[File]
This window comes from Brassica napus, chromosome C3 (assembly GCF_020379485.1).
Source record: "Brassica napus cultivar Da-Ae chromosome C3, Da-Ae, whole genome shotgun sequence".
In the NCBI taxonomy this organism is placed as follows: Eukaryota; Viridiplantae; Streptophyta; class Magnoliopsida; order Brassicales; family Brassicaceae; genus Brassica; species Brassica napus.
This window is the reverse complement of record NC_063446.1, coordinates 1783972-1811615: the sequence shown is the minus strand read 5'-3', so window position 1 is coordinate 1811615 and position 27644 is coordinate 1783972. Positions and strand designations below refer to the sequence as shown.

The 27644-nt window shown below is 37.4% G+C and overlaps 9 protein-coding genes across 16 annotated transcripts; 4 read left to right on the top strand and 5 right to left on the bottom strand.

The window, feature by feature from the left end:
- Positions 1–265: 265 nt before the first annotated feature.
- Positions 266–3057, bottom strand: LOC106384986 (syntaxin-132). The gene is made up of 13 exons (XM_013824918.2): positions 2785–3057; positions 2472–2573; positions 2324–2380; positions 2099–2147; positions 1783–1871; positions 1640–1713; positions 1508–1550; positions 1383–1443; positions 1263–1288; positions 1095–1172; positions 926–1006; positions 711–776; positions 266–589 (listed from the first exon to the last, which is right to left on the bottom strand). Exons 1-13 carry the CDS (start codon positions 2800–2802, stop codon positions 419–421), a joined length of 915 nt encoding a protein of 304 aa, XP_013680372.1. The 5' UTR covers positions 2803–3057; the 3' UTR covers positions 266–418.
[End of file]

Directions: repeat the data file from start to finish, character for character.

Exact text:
This window comes from Brassica napus, chromosome C3 (assembly GCF_020379485.1).
Source record: "Brassica napus cultivar Da-Ae chromosome C3, Da-Ae, whole genome shotgun sequence".
In the NCBI taxonomy this organism is placed as follows: Eukaryota; Viridiplantae; Streptophyta; class Magnoliopsida; order Brassicales; family Brassicaceae; genus Brassica; species Brassica napus.
This window is the reverse complement of record NC_063446.1, coordinates 1783972-1811615: the sequence shown is the minus strand read 5'-3', so window position 1 is coordinate 1811615 and position 27644 is coordinate 1783972. Positions and strand designations below refer to the sequence as shown.

The 27644-nt window shown below is 37.4% G+C and overlaps 9 protein-coding genes across 16 annotated transcripts; 4 read left to right on the top strand and 5 right to left on the bottom strand.

The window, feature by feature from the left end:
- Positions 1–265: 265 nt before the first annotated feature.
- Positions 266–3057, bottom strand: LOC106384986 (syntaxin-132). The gene is made up of 13 exons (XM_013824918.2): positions 2785–3057; positions 2472–2573; positions 2324–2380; positions 2099–2147; positions 1783–1871; positions 1640–1713; positions 1508–1550; positions 1383–1443; positions 1263–1288; positions 1095–1172; positions 926–1006; positions 711–776; positions 266–589 (listed from the first exon to the last, which is right to left on the bottom strand). Exons 1-13 carry the CDS (start codon positions 2800–2802, stop codon positions 419–421), a joined length of 915 nt encoding a protein of 304 aa, XP_013680372.1. The 5' UTR covers positions 2803–3057; the 3' UTR covers positions 266–418.